Montreat Side Table
Comments 4

A Satisfying Repair

Problem solving a woodworking mistake can be very satisfying. As I finished my shop time last weekend, I had just made my final cuts on the middle shelf of my side table project. Unknown to readers of this blog: I made a bone-headed mistake which wasn’t terrible and the result was something I could have lived with, but at this point in my woodworking journey I just can’t let this be. And actually I made two mistakes. Not fixing them would bother me always.

I’ve read several woodworking magazine articles which detail the best ways to fix mistakes and with some luck, repairs can be invisible. I was hopeful I could make the needed repairs to my satisfaction. Let’s take a look at the numerous mistakes on a single piece of wood…

MST Middle Shelf Repair

The middle shelf in blue as it should be shaped.

MST Middle Shelf Repair 2

An overhead view showing the correct shape of the shelf.

MST Middle Shelf Repair 3

The yellow area is what I mistakenly cut away. The blue area is the resulting shape and size.

Basically, I cut the shelf to align with the inside edge of the front stretcher instead of the outside edge. I cut the front edge of the shelf 3/4″ too short (shown in yellow above).

Also, I cut an adjustable shelf like this undersize to allow for easy movement when the shelf needs to be moved up or down. But, I simply cut too much off the back edge of the shelf (see the yellow area at the back of the shelf). The result is sloppy work on what is really a nice white oak panel. Knowing how this table will be positioned in my home, the mistake at the back would not be seen. The 3/4″ mistake at the front of the shelf could be viewed as an acceptable design decision. But again, I knew these mistakes would bother me.

To repair it, I still had a cut-off from when I ripped the shelf to width. I know from past mistakes that with some luck, grain and color will match well enough that gluing a cut-off back in place can be hard to see.

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Adding a slender strip of oak at what is the back of the shelf.

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Small piece of filler oak ready to be trimmed.

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Shown from the front, the repaired middle shelf.

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Close-up, 3/4″ added to front edge. Virtually invisible glue joint.

 

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The middle shelf now aligns with the front of the lower stretcher.

Note how the front of the middle shelf aligns with the outer edge of the lower stretcher. The future drawer front will align with both these parts making the leg offset of the components facing the front the same as the offset on the side and back components.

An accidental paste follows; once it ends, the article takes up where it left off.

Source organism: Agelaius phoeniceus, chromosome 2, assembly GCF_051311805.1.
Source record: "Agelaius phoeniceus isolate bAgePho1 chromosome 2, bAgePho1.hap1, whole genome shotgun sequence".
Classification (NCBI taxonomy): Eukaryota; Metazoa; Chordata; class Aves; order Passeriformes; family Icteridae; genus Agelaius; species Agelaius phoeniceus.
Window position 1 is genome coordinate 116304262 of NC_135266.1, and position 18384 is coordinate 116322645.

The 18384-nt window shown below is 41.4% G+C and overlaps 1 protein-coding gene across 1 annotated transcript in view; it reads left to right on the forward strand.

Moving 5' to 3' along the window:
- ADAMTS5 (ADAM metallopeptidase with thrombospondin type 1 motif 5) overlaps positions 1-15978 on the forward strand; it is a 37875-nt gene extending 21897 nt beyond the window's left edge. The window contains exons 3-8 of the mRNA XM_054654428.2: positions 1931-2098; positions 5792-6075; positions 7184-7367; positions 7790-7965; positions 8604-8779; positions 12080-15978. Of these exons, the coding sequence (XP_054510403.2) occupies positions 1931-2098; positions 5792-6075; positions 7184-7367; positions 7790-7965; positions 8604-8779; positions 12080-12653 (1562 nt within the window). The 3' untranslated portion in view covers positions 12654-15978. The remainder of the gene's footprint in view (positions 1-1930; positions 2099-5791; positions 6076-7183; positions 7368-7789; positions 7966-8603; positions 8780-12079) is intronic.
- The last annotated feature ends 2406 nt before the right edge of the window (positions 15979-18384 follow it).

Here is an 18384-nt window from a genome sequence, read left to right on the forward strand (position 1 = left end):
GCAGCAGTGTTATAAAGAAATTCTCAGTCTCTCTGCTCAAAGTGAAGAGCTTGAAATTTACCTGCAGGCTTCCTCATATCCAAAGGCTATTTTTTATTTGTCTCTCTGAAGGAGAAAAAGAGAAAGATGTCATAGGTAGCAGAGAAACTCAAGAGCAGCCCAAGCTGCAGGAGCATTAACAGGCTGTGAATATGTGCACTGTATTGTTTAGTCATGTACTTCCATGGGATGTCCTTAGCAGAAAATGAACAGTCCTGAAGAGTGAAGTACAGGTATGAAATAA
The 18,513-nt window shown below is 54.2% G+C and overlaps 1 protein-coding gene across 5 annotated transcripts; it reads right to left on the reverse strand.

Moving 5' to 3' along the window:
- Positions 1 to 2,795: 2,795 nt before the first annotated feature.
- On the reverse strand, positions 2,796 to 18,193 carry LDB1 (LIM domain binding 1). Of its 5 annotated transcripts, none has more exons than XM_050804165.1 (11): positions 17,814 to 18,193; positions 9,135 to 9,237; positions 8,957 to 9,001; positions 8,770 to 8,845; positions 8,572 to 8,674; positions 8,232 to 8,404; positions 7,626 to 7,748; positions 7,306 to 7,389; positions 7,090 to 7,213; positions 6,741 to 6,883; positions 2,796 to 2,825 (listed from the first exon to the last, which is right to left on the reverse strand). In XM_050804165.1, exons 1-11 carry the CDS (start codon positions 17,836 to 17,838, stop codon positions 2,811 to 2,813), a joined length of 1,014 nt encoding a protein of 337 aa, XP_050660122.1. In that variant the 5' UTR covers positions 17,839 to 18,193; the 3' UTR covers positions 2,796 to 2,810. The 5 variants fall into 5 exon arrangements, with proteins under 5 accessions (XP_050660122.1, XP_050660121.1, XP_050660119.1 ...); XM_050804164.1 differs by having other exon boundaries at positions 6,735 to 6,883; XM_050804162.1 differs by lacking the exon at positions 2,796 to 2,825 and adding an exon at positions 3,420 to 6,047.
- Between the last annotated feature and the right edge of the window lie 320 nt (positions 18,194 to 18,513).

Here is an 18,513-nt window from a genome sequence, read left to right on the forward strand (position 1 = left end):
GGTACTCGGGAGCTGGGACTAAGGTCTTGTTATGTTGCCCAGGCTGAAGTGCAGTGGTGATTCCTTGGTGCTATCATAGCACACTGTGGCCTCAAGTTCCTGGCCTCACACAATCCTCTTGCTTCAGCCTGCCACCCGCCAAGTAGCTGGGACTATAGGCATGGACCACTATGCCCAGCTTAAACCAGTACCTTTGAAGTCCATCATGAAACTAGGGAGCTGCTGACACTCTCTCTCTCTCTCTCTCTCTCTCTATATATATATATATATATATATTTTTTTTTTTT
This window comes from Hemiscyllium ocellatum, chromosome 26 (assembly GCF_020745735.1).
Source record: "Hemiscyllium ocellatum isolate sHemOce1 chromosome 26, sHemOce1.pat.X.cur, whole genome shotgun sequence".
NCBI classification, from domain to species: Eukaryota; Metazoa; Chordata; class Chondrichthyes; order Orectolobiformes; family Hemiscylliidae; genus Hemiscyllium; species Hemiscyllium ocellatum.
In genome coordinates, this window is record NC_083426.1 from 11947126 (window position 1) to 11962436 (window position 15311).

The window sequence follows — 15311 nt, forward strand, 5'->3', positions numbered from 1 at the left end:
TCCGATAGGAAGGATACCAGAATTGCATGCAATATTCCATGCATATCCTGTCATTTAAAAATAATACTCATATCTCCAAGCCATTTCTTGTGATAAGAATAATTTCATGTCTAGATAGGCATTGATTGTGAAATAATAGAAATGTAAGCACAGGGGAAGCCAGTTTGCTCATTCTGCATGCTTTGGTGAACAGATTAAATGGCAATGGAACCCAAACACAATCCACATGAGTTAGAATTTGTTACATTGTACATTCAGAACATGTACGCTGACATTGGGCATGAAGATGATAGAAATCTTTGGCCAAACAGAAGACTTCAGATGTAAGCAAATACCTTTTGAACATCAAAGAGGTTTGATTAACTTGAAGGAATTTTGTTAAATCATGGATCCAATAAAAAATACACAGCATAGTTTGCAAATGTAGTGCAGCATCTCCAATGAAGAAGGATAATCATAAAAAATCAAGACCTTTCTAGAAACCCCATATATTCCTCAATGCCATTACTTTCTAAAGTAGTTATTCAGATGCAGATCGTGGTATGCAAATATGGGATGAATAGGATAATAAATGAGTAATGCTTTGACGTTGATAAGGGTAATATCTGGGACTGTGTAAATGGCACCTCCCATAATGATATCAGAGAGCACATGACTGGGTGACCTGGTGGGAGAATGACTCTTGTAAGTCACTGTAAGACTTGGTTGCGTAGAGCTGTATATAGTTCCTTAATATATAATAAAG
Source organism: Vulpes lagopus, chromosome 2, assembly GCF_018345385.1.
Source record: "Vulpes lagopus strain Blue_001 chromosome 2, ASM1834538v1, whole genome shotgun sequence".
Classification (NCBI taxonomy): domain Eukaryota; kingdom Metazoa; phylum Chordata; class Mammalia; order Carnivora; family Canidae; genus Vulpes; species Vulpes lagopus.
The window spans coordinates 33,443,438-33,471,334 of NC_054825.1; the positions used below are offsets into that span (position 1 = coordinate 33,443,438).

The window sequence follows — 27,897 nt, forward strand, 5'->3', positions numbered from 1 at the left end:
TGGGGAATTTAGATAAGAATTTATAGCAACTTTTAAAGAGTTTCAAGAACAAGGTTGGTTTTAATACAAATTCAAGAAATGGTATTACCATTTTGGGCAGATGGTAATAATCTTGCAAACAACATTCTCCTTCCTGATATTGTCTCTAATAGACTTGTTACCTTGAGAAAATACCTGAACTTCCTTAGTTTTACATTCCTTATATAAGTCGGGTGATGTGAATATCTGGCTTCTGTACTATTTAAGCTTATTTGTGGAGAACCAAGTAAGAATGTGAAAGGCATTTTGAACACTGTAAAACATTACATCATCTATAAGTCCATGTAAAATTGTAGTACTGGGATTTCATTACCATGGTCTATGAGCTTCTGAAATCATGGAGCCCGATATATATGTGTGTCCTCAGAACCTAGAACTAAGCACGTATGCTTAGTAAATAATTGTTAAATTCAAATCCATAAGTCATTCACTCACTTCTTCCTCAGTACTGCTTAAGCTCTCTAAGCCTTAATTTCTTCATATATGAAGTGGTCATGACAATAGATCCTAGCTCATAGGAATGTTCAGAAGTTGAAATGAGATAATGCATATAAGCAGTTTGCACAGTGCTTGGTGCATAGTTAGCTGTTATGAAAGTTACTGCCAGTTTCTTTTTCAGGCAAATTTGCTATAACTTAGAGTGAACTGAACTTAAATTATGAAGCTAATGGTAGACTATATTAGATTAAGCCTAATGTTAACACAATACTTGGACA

I’m all happy now. These mistakes were surprising because I was trying hard to make the notches for the legs as accurate as possible. Next time I attempt a process like this shelf, I’ll likely make a test shelf out of some inexpensive, thin hardboard. If I had done this in the first place, I could have easily determined the needed adjustments to get a good final fit on the oak shelf.

Live and learn.

This entry was posted in: Montreat Side Table

by

During the week, I sell flooring products for The Dixie Group. Weekends, you'll find me in my basement workshop making furniture.

4 Comments

  1. Chuck says

    Hah! 😃 I just made a mistake in trying to reply to your post. I don’t know what key I hit, but I lost what I was writing. So you might see this twice.

    Anyway, I was trying to say that I made a similar mistake recently on a chest-of-drawers project. I was assembling the six drawers. All was going well until I realized that, on one of the drawers, I had forgotten to insert the drawer bottom! So, I just cut off the bottom edge of the back panel, inserted the bottom, and glued on a piece made from some leftover material that was milled to the same thickness as the drawer panels. Of course, I had to route a rabbet to fit. Worked great! 😁

    A friend once asked me if I had ever made a mistake on something I had built. I instantly replied, “Oh, always, every time!” I don’t think I have ever made something that went perfectly to the end. There always seems to be a problem of some kind.

    Chuck

  2. Even the people who write in woodworking magazines make mistakes. I now look upon mistakes a little more as extra challenges to be solved. And view them in a more positive way.

  3. Airmedic6 says

    What a great learning experience for all of us novices. I really appreciate your info and sharing of your projects.

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